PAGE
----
Indeed the good news of that revolution wouldn’t be known until 11 years’ time. In 1992 Mr. Rawlings resigned from the Armed Forces and founded the National Democratic Congress and became the first president of the Fourth Republic. Out of that revolt and 11 years of ruling Ghana then Chairman Rawlings returned the nation into constitutional rule-The Fourth Republic which has since witnessed the election of presidents four Johns – John Rawlings, John Kufuor, John Mills and John Mahama including sitting president Akufo-Addo.
Calls for a new revolution: how would that look like?
I’ve said it before and I will repeat it. NDC without Rawlings lacks the mettle to fight.
One year after the party’s election huge loss it appears the very stone the builders rejected is now much-sought-after. This was evident in Ho. President Rawlings reminded the NDC about the tenets that gave birth to June 4 and December 31 Revolutions including the founding of NDC.
“..I did indicate a year ago that the loss at the 2016 elections was self-inflicted. The ideals of probity, accountability, integrity and social justice did not manifest itself in our policies and conduct at all times. Some of our own comrades chose to be impervious to reality and we experienced a crushing defeat that haunts many till today, Mr. Jerry Rawlings said.
“The time has come for the rhetoric to stop.
The time has come for the men and women who believe in the ideals of June 4, 31st December and the NDC to rise up. The time has come for a new revolution. This is not about Jerry Rawlings. This is about you and generations to come. Rawlings is not a faction and will never be. The ideals you believe in and for which I stand for and represent, are ideals that will stand the test of time no matter how long some choose to distort it with transient economic might. You have to be strong, steadfast and politically robust. You have to rise up to be counted just as our dynamic women, selfless youth, workers, farmers, petty traders, comrades did for us three decades ago. Sadly we ended up disrespecting and denigrating these people who knew nothing but to offer themselves to the party and country.”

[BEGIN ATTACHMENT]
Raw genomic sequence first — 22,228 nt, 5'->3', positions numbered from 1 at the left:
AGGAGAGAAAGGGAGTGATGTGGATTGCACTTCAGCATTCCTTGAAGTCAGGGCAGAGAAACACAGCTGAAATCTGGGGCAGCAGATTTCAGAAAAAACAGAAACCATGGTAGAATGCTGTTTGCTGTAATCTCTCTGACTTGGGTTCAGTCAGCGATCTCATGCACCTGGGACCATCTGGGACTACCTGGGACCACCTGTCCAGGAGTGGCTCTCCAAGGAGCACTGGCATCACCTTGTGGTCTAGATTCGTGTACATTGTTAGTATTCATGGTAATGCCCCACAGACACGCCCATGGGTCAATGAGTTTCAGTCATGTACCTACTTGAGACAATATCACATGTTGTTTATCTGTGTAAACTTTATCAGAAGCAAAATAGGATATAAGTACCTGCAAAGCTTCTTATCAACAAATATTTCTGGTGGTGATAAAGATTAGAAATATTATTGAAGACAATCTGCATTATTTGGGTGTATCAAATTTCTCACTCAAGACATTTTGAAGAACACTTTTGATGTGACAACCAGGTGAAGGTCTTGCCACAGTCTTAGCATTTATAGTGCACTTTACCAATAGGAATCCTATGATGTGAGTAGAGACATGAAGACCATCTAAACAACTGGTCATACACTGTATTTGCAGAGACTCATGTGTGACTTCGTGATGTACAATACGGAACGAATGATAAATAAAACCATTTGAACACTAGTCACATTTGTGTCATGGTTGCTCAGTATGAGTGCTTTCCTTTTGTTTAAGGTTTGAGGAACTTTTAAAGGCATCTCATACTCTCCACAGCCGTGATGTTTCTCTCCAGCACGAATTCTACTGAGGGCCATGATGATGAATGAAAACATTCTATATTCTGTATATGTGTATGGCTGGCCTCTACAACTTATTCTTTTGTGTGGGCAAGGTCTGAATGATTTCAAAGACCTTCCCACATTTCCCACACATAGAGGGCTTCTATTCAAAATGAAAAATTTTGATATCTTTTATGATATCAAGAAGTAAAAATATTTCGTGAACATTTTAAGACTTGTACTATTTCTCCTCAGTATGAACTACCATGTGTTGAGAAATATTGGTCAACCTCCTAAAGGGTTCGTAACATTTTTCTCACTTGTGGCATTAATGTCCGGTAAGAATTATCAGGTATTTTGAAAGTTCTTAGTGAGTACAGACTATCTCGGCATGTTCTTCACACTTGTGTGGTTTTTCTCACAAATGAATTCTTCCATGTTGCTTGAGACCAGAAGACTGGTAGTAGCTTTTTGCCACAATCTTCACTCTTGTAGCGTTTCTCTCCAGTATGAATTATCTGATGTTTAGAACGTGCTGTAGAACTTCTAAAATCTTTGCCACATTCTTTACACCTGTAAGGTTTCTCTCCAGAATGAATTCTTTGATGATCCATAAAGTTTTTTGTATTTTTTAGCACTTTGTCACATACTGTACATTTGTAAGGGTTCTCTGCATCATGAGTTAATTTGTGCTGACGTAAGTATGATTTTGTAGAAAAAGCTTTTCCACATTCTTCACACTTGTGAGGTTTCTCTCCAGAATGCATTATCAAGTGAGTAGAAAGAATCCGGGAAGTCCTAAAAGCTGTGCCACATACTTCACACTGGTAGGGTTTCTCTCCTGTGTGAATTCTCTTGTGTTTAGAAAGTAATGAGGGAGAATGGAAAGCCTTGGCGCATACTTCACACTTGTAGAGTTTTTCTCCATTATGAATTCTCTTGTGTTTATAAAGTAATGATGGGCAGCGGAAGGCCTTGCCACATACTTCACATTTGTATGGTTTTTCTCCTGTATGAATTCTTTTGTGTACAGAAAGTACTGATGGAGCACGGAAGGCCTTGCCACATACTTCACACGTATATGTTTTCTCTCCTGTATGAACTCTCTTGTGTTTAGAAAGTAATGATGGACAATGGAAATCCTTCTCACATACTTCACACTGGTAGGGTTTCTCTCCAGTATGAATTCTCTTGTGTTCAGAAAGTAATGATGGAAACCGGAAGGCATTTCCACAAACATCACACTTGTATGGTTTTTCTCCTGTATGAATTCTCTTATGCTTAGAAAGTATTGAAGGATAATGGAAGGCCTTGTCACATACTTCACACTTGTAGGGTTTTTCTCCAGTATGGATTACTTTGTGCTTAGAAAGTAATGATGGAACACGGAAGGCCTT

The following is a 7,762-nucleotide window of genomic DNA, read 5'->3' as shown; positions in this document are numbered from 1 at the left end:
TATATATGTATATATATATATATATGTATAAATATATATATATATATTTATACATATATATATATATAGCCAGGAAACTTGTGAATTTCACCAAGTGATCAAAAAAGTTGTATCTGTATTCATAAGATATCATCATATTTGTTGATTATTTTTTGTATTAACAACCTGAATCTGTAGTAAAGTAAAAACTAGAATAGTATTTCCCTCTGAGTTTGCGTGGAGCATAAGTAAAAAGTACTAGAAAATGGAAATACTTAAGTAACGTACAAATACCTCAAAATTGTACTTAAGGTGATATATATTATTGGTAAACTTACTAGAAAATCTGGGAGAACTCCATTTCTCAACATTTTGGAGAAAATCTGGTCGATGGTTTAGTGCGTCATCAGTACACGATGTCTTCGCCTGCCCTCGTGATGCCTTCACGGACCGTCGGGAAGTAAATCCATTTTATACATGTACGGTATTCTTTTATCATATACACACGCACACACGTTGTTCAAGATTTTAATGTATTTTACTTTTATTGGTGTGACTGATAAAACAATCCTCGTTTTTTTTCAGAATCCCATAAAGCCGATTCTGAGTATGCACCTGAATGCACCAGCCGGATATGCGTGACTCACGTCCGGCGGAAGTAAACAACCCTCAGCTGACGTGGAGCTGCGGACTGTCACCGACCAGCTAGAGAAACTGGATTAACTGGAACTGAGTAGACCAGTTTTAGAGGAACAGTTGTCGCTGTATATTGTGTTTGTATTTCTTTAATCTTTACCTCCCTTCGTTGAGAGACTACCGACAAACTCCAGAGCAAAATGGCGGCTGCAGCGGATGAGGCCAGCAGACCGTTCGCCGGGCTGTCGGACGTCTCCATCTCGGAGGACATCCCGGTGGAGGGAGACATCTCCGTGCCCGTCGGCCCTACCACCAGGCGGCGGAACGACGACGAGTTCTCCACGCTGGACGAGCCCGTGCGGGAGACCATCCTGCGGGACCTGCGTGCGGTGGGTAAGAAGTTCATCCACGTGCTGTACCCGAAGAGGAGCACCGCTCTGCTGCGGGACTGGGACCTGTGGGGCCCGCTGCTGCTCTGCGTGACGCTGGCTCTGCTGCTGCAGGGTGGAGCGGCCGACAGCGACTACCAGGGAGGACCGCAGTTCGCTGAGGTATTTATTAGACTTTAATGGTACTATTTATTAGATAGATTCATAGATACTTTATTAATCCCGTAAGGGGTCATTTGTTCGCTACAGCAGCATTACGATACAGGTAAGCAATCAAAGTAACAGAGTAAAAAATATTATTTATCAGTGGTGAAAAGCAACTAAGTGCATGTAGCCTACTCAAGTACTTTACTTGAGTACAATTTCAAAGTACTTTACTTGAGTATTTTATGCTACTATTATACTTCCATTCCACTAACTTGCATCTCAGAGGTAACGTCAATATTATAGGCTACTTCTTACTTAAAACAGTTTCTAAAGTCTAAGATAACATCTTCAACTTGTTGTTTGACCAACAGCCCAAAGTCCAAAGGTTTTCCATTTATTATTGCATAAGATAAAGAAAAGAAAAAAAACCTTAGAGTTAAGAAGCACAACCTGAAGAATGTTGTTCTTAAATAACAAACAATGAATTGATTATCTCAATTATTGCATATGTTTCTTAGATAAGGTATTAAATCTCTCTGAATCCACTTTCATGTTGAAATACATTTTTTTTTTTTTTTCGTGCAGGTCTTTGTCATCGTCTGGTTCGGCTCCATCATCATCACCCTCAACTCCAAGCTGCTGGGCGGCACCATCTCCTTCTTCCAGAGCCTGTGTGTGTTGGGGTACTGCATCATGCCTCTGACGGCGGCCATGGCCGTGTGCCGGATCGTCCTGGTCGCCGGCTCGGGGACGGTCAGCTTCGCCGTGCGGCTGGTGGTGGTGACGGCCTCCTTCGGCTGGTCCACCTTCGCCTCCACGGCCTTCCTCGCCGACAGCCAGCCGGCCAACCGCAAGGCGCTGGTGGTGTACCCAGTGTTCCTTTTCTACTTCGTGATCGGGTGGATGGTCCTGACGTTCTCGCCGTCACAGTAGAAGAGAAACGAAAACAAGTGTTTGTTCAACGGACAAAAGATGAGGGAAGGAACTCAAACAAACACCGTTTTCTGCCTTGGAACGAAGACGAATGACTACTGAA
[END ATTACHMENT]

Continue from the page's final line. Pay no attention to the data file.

The former president also emphasized that:
“The NDC needs men and women at its various Executive positions who have the strength of character to boldly lead the party and ensure that they have the ability to rein in members of their own government when in power. Our party structure was weak, abused and ignored in the immediate past and when change comes that change must be one that carries with it the power and will of the people. If we do not allow that revolutionary change but allow materialism and money politics to dictate our choices, then we will stay in the political abyss for a considerable period.”
Indeed his tone of language suggests the party cannot do without him. But above all, it depicts one who now has his grip on the NDC. He even called them names like greenhorns and latter-day-saints.
“Some latter-day party officials have now made it their chore to denigrate me for speaking loudly and forcefully about the wrongs in the NDC when the party was in power. Many of these political novices, eager to please their paymasters may be oblivious to the countless times my counsel was treated with contempt. I cannot lay claim to the position of party founder and spend time criticizing another party or institution when my house is burning. Removing the log in my eye is the only way to legitimize any right to expose the speck in another’s.
Those ideals are the guiding force that will strengthen and unify the party. Let us rebuild the party around these principles and values. Thereafter those who emerge at all levels of leadership will get the collective support of all,” Mr. Rawlings admonished.
According to Wikipedia, Jerry John Rawlings (born 22 June 1947) is a former head of state and president of Ghana. Rawlings initially came to power in Ghana as a flight lieutenant of the Ghana Air Force following a coup d’étatin 1979 and, after initially handing power over to a civilian government, took back control of the country on 31 December 1981 as the Chairman of the Provisional National Defence Council. In 1992 Rawlings resigned from the Armed Forces, founded the National Democratic Congressand became the first president of the Fourth Republic. He was re-elected in 1996 for a further four years. He currently serves as the African Union envoy to Somalia.
Source: Gordon Offin-Amaniampong is a Ghanaian born US-based seasoned writer